Jesus’ parable of the sower in Luke 8:4-15 speaks to the condition of our hearts. God seeks to plant the seed of His Word into our hearts; but its ability to bear fruit depends on the condition of our hearts.

What does a heart open to God’s voice look like? How can we nurture it so that the seed of God’s Word will grow and take root? How can God’s Word produce a spiritual revival in our lives?

The Sower, the Seed, and the Soil
The parable of the sower is found in all three of the Synoptic Gospels (Matt. 13:1-9, 18-23; Mark 4:1-9, 13-20; Luke 8:4-8, 11-15). All versions contain three main elements: the sower, the seed, and the soil.

The Sower. To sow means to scatter seed over the ground. In biblical times farmers carried seed in baskets or pouches attached to their waists. Taking a handful of seed, they threw or scattered it with a sweeping motion of the hand and arm.1

When a sower scatters seed, he/she doesn’t merely take one seed, place it gingerly onto the ground, and go on! While sowers designate an area of ground onto which they will sow, they throw as many seeds as possible because they know that not all of the seeds will grow to maturity.

Scripture recognizes God as the sower (see Matt. 13:37). Ellen White wrote, “Like a sower in the field, [Christ] came to scatter the heavenly grain of truth.”2

The Seed. Scripture identifies the seed as the Word of God (see Luke 8:11). Just as the seed contains the life of a plant, God’s Word is life to those who receive it. Just as a farmer scatters seed with a sweeping motion, it seems as if God throws His Word in some of the most unlikely places!

Many years ago, in a Moscow theater, matinee idol Alexander Rostovzev was converted while playing the role of Jesus in a sacrilegious play entitled Christ in a Tuxedo. He was supposed to read two verses from the Sermon on the Mount, remove his gown, and cry out, “Give me my tuxedo and top hat!”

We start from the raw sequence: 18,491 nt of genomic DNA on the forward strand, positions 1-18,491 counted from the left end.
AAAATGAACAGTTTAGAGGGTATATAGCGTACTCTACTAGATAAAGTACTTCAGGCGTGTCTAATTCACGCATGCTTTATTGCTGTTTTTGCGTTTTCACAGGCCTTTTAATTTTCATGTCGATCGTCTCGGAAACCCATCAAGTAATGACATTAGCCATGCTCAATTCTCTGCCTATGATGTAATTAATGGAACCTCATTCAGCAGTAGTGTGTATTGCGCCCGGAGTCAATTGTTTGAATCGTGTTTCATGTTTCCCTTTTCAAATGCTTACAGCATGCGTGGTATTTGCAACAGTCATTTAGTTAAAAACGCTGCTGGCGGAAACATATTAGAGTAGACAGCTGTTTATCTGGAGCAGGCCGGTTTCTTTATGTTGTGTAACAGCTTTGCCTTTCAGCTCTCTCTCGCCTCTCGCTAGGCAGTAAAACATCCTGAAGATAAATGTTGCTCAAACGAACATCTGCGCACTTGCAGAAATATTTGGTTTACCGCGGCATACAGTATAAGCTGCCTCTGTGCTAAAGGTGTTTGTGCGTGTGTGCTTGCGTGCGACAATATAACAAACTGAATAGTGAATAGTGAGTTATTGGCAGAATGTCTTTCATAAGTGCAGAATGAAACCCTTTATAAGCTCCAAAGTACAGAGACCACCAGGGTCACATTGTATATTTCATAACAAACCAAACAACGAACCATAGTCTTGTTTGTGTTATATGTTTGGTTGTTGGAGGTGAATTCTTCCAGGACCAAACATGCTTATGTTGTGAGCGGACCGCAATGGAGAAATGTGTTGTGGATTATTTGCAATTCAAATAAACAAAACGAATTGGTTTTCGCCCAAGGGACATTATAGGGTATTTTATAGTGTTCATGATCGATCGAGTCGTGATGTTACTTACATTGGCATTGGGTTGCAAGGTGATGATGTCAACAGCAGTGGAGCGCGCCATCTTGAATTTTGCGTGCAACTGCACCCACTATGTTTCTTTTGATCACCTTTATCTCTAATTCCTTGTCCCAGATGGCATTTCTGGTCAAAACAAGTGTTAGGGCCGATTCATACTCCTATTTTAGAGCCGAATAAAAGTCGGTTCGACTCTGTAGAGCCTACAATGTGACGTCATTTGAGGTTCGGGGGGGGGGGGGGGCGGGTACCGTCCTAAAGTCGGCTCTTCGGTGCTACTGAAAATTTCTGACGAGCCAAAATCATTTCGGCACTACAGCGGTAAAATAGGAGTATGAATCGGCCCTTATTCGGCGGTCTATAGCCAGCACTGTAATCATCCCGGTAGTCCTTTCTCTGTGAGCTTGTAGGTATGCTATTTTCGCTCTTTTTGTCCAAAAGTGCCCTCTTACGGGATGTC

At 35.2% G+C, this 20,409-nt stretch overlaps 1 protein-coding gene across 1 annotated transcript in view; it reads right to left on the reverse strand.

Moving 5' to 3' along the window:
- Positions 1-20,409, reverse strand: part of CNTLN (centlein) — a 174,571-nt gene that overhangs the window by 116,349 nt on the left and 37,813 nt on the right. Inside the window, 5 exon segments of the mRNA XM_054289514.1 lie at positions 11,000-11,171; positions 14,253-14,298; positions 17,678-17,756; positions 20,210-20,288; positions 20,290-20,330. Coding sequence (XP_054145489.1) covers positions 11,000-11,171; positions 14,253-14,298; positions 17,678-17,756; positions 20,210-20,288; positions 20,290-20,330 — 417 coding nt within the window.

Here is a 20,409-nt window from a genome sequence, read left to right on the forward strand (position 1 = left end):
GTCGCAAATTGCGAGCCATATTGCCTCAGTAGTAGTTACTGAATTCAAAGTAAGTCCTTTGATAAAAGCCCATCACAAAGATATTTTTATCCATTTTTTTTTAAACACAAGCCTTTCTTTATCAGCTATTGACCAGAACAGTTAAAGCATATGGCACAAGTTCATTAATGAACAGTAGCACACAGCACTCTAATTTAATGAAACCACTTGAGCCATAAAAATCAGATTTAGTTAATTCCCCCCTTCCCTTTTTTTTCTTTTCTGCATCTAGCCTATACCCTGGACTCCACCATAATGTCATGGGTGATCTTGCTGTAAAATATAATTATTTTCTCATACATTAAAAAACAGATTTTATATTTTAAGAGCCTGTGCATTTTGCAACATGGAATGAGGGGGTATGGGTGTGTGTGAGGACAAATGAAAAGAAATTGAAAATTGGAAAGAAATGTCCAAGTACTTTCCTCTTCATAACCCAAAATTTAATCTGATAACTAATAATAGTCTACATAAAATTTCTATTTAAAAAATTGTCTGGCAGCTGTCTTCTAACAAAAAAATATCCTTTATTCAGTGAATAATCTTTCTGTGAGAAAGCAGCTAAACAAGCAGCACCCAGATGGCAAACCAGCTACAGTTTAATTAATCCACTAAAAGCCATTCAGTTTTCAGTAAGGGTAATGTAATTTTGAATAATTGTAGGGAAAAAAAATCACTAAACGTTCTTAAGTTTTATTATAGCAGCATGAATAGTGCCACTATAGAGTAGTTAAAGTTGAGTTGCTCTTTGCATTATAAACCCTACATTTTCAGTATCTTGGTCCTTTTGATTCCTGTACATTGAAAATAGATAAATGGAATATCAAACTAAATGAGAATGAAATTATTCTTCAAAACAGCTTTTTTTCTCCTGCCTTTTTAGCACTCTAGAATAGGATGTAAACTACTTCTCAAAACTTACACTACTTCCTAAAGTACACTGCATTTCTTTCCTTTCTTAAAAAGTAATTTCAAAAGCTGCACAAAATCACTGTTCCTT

But as he read the words, “Blessed are the poor in spirit, for theirs is the kingdom of heaven. Blessed are those who mourn, for they will be comforted” (Matt. 5:3, 4), he began to tremble. Instead of keeping to the script, he kept on reading from Matthew 5, ignoring the coughs, calls, and foot-stomping of the other actors. Finally, recalling a verse he had learned in his childhood in a Russian Orthodox church, he cried, “Jesus, remember me when you come into your kingdom” (Luke 23:42). Before the curtain could be lowered, Rostovzev had trusted Jesus Christ as his personal Savior.3

God throws His Word in the most unlikely places in order to try to save as many of His wayward children as He can. We often limit the scattering of God’s Word by underestimating its power.

While Christ came to scatter seeds of truth to human hearts, He also calls us to sow seeds of truth in human hearts. Sowing seeds of truth is not always easy, as Christ’s life revealed to us. Ellen White wrote, “He left His home of security and peace, left the glory that He had with the Father before the world was, left His position upon the throne of the universe. He went forth a suffering, tempted man; went forth in solitude, to sow in tears, to water with His blood, the seed of life for a world lost.”4

We may also be called to suffering, solitude, tears, and sometimes death, as we sow the seeds of God’s truth. But we will not sow in vain. Who can forget our forerunners in the Christian faith: the Waldenses, John Wycliffe, John Huss? They, and others, gave their lives for the sake of Christ and His Word. Ellen White wrote of them, “They were hunted to death; yet their blood watered the seed sown, and it failed not of yielding fruit.”5

The Soil. Four elements are necessary for healthy soil: nitrogen, lime, phosphoric acid, and potash. When one is out of balance, it affects the life of the plant. When plants are strong and healthy, they have the ability to resist their “enemies”: weeds, bugs, drought, etc.

The condition of the human heart—our soul—is of utmost importance to the life of the Spirit. Just as strong, healthy plants are more capable of resisting their enemies, when our souls are strong and healthy we also have the ability to resist the enemy.

In this parable the work of the enemy is obvious. In the hard surface of the path, where the seed of God’s Word is trampled and undervalued, Satan steals the Word out of hearers’ hearts. When the rocky soil produces plants that have no root/depth, Satan removes the Word from the heart. When the thorns of care, worry, and riches/pleasure are allowed to crowd out the plants, Satan chokes the Word from the heart.